Manager wants IT to spy on employees: How to respond?

IT has a lot of ways to spy on employees” behavior, data and other information. But that doesn”t mean they should be put to use. 

Insider threats come in various forms. Sometimes, current or former employees steal data to bring to a new employer. Other times, disgruntled workers intentionally sabotage the company”s operations.

But there are other malicious insiders who pose threats to their co-workers” personal privacy — and they can cause serious legal problems for their companies.

In one recent example, a New York police officer was arrested after allegedly stealing personal information of about 30 people, including 19 other NYPD officers.

According to the charges, Edwin Vargas  to steal log-in credentials for the personal email accounts of his co-workers and others. Officials said Vargas may have been motivated by suspicions that the mother of his child was engaging in infidelity.

Vargas is being charged with computer hacking and conspiracy to commit computer hacking and faces a maximum one-year prison sentence for each.

Watch out for violations of privacy

While this case involved a group of outside hackers and a personal conflict, it”s also easy to imagine a situation in which a manager comes to IT for help snooping on a personal email account or gathering other information.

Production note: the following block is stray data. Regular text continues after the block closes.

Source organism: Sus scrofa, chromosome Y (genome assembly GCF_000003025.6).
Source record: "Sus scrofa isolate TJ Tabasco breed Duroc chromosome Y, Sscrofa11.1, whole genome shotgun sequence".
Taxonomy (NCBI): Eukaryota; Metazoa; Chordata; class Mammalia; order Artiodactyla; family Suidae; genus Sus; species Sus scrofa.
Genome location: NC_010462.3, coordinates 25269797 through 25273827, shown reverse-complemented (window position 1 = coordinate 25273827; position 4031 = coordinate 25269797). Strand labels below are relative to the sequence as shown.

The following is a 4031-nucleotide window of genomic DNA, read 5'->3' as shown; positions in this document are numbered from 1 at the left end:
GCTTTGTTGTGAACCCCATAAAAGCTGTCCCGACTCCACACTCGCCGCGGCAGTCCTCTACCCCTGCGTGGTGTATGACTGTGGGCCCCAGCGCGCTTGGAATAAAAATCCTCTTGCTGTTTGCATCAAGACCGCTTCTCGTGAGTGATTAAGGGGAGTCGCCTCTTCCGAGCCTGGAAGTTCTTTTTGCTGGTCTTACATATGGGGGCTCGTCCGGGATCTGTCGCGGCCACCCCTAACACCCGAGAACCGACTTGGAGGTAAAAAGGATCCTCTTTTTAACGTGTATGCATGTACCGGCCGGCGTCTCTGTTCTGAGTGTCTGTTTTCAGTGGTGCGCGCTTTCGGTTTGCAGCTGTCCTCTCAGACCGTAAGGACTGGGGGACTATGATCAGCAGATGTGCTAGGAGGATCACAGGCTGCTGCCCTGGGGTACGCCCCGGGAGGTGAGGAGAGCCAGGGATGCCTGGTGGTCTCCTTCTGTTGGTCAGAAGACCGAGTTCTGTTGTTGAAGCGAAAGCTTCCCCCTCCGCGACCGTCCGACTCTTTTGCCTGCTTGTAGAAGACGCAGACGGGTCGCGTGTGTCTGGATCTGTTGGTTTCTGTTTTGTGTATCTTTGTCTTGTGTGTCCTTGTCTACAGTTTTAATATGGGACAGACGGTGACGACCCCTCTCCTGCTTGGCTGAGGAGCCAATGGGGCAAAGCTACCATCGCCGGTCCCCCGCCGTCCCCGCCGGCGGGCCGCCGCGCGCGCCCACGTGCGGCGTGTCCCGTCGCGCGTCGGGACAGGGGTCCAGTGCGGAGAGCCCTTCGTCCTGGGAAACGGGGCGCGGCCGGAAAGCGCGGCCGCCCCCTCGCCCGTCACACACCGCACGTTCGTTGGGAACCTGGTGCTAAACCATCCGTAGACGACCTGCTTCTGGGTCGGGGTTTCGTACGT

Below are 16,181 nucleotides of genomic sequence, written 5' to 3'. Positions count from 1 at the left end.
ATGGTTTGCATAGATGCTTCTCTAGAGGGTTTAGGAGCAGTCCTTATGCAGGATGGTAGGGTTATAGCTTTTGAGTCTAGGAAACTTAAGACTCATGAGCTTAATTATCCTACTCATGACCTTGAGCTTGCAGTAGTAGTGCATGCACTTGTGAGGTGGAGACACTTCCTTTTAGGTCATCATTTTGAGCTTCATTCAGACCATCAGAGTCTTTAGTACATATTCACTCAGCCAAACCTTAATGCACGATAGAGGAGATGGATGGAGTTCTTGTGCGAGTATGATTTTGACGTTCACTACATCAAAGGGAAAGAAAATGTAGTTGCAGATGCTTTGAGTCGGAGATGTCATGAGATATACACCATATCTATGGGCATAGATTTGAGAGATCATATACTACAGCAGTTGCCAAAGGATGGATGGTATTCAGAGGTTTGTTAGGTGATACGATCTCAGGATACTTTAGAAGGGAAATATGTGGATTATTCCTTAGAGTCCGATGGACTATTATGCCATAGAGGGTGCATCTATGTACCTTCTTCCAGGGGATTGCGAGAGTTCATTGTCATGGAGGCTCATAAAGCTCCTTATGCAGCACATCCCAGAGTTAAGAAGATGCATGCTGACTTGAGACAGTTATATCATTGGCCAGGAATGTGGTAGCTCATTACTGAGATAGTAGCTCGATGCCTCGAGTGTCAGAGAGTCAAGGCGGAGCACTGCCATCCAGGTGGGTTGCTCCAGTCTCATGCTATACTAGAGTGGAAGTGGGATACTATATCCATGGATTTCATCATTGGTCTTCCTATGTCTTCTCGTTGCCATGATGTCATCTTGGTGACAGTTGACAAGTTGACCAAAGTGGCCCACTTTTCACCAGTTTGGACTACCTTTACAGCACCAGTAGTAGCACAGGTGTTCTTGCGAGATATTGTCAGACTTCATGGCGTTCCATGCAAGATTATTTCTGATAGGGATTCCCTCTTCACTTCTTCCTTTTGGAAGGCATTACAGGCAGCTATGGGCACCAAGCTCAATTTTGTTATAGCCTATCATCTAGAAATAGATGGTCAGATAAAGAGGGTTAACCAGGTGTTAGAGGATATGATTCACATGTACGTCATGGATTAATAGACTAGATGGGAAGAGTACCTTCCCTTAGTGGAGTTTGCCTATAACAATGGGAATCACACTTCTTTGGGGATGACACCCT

For example, a manger might suspect that the employee is committing a serious policy violation and wants access to the worker”s personal email account to investigate. How should an IT employee respond to that request?

The first step should be to use common sense and think about whether the manager has a legitimate need for the information or is overstepping his or her bounds.

Next, it”s important to keep in mind that courts typically decide accusations of privacy violations depending on whether the employee had a reasonable expectation of privacy. For example, when people use their corporate email accounts, they shouldn”t expect what they say to remain private, because they”re using a company account on company equipment, and the messages are stored on the company”s network.

However, in the case of a personal email account that a manager needs to steal a password in order to get into, an employee may have a claim that his or her privacy was violated.

And finally, it”s critical that the company follows it”s own policies. Employees should be notified about all monitoring that may occur when they use their computers at work, and IT should never go beyond what”s laid out in that notice.

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